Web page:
Hyaluronan in Diseased Ocular Surface Tissues

The eyes of patients suffering from ocular surface disease such as dry eye are characterized by a deterioration of the corneal epithelium with a development of punctate erosions and increased permeability. Compared with normal eyes, the conjunctiva of such patients presents squamous metaplasia with decreased or abnormal goblet cells. In addition, HA and its receptor CD44 modify their pattern of distribution within the ocular surface structures.

It was shown that HA and its receptor CD44 were preferentially located in regions of active cell growth such as in the basal layers of the stratified epithelium (41). In an experimental model on rabbit of corneal epithelial wound healing after exposure to n-heptanol, it was shown that the HA concentration increased gradually in the epithelium starting from day 3, when the epithelium had completely covered the defect, until day 28 after wounding, when the thickness of the epithelium returned to the normal level. Furthermore, in the stroma, HA staining increased after 3 days and returned to normal levels after 56 days. The immunostaining for CD44 and fibronectin paralleled that of HA, suggesting that HA, CD44 and fibronectin cooperatively play a role in wound healing (48).

HA is also involved in the wound healing process which follows excimer laser treatment of the cornea for both refractive and therapeutic purposes. Its presence was found in the subepithelial layer of the stroma up to 44 months after the treatment, despite topical steroid treatment (49-51). HA was visualized in the anterior stroma of the excimer-treated eyes starting from 1 day after the procedure and lasting up to 60 days. Its amount was statistically significantly larger than baseline values starting from day 8 after treatment (52). Furthermore, HA in wound scrapings from human corneas with myopic regression after photorefractive keratectomy (PRK) has been associated with severe haze (53). Steroids have been claimed to reduce the HA content of corneas after PRK (54).

Table 3 Presence of HA in Normal Ocular Surface Structure

Preocular tear film

Table 3 Presence of HA in Normal Ocular Surface Structure

Preocular tear film

Lacrimal tissue

Basal membrane of acinar cells

Ductal cells


Epithelial basal cells

Epithelial basement membrane



Surface of the superficial epithelial cells

Epithelial basal cells (peripheral cornea)

Bowman's layer (peripheral cornea)


Endothelial cells (both peripheral and central cornea)

In some late myopic regression, it was demonstrated that topical steroids were able to restore up to 3 diopters refraction within 1 week of treatment (55). The rapid hyperopic restitution suggested that a water displacement in the wound area could play a role in such a result. HA has been shown to have a strict association with subepithelial water accumulation in corneas after PRK (56). HA seems, therefore, to play an important role in wound healing modulation after excimer laser treatment of the cornea. The endogenous production of HA can also be considered a marker for wound healing reactivity (57).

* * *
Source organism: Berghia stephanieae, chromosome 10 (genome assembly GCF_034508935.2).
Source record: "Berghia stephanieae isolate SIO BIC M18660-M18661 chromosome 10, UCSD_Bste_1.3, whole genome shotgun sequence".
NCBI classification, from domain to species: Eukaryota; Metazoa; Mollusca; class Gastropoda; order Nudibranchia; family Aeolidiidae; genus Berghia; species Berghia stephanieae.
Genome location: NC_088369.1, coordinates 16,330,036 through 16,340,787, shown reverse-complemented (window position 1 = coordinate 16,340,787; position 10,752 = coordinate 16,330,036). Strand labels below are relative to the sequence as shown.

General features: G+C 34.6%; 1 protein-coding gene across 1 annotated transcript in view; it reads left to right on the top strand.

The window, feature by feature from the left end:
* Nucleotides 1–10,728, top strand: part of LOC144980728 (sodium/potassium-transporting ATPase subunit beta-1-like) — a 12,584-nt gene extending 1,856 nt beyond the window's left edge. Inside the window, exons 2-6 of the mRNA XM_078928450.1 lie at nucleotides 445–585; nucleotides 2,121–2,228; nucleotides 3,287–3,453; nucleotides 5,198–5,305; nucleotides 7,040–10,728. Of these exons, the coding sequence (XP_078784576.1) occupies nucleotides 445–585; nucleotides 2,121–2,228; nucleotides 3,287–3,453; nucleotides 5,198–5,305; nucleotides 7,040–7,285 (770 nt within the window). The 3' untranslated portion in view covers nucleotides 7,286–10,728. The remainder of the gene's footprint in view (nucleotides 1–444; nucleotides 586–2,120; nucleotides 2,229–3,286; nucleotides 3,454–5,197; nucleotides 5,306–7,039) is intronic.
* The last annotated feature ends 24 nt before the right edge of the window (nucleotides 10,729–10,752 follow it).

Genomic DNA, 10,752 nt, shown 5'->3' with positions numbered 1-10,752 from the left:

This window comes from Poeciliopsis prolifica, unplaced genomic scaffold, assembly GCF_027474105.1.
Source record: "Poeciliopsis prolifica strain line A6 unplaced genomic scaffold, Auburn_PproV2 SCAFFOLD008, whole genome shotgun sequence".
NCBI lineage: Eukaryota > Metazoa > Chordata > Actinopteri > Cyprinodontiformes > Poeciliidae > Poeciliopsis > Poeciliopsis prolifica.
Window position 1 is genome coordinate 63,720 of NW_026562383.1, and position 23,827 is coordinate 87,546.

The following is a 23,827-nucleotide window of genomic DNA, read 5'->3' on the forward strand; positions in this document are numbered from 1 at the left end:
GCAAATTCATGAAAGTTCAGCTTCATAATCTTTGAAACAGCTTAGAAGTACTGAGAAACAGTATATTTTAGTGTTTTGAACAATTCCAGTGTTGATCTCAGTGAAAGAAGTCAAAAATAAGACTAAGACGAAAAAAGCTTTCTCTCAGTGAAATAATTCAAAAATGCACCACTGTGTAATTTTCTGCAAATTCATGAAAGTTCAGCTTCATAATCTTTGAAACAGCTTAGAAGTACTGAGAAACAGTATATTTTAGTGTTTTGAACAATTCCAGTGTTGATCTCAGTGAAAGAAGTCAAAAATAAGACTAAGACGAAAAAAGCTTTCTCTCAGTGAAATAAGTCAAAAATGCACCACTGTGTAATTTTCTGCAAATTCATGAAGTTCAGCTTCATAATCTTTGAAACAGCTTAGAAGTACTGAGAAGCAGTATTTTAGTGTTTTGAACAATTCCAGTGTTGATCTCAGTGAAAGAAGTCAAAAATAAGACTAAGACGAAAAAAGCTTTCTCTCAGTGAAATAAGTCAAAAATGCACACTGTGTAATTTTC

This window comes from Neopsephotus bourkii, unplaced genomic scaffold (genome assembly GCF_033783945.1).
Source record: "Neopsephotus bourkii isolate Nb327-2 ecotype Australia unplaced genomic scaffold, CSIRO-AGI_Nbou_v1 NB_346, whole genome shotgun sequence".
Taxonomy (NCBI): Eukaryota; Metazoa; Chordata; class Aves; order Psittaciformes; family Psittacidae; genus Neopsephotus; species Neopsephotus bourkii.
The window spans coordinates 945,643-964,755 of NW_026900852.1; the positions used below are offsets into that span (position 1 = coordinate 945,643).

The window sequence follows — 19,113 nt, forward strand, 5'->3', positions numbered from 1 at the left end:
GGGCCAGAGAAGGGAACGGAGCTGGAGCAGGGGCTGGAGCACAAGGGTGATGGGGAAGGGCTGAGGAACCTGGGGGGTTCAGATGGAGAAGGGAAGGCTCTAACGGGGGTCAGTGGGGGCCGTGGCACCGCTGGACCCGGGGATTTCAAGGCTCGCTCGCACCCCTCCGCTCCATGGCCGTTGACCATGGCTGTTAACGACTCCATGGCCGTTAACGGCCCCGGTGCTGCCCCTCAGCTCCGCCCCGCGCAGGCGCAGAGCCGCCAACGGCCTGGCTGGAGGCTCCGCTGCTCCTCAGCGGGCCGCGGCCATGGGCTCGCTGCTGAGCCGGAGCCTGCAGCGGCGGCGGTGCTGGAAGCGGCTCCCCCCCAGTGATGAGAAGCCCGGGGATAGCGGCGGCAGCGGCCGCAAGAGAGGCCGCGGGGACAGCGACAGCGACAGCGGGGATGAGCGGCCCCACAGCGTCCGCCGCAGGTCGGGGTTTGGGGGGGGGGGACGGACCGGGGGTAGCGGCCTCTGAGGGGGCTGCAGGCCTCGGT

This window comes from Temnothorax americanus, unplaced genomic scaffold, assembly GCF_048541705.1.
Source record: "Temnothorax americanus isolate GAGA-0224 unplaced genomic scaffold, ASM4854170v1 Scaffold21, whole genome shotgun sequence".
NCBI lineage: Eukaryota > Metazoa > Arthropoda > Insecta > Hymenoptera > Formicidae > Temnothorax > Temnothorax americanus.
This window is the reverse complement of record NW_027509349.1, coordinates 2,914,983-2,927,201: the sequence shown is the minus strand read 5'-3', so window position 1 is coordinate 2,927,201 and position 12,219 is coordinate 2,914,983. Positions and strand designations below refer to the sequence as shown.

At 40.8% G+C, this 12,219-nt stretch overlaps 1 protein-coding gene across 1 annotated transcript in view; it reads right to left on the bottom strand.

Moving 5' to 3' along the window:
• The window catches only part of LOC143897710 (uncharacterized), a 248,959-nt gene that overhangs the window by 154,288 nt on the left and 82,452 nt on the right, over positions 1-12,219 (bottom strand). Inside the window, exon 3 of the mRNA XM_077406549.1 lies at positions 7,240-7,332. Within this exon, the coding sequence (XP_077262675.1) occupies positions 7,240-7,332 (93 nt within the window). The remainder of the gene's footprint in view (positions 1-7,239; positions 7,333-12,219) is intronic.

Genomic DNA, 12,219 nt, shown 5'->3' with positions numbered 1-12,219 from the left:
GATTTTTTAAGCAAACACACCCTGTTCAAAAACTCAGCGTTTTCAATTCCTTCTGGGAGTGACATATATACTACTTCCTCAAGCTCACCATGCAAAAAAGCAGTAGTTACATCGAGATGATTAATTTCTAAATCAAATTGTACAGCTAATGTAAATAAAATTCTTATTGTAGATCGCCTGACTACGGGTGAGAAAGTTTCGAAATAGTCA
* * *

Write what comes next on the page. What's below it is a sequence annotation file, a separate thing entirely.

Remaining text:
Reverse transcription-polymerase chain reaction was used to evaluate the expression and distribution of CD44 in the healing corneal epithelium of rat. This study indicated that CD44 transcripts started to increase in the epithelial cells surrounding the wound margin 3 h after wounding and peaked at 18 h in the basal epithelial cell layer, at which time the epithelia were actively migrating. As the cells began proliferation after wounding, the density of CD44 mRNA label declined but was still significantly higher than that in control specimens. The label returned to basal level as epithelial cells reverted to their normal phenotype. Eighteen hours after wounding, CD44 immunoreactivity was elevated in the entire epithelium, from the leading edge to the limbal-corneal border. As happened for the mRNA, the cell surface CD44 declined as cells differentiated to re-establish the multilayered epithelium (58).

Another study, using immunohistochemical method with monoclonal antibodies against human CD44, showed that in normal corneas CD44 was expressed on the membranes of basal epithelial cells and on keratocytes. Enhanced expression was observed on the epithelium of corneas with inflammation and allograft rejection. The authors concluded that CD44, the HA receptor, may play an important role in corneal cell-cell and cell-matrix interactions. Its regulation is closely related to corneal inflammatory reaction (59).

According to the results of these studies, it appears that HA and its receptor CD44 are over-expressed by corneal epithelium in the course of wound healing, suggesting a role of these molecules in the reparative processes of the ocular surface.

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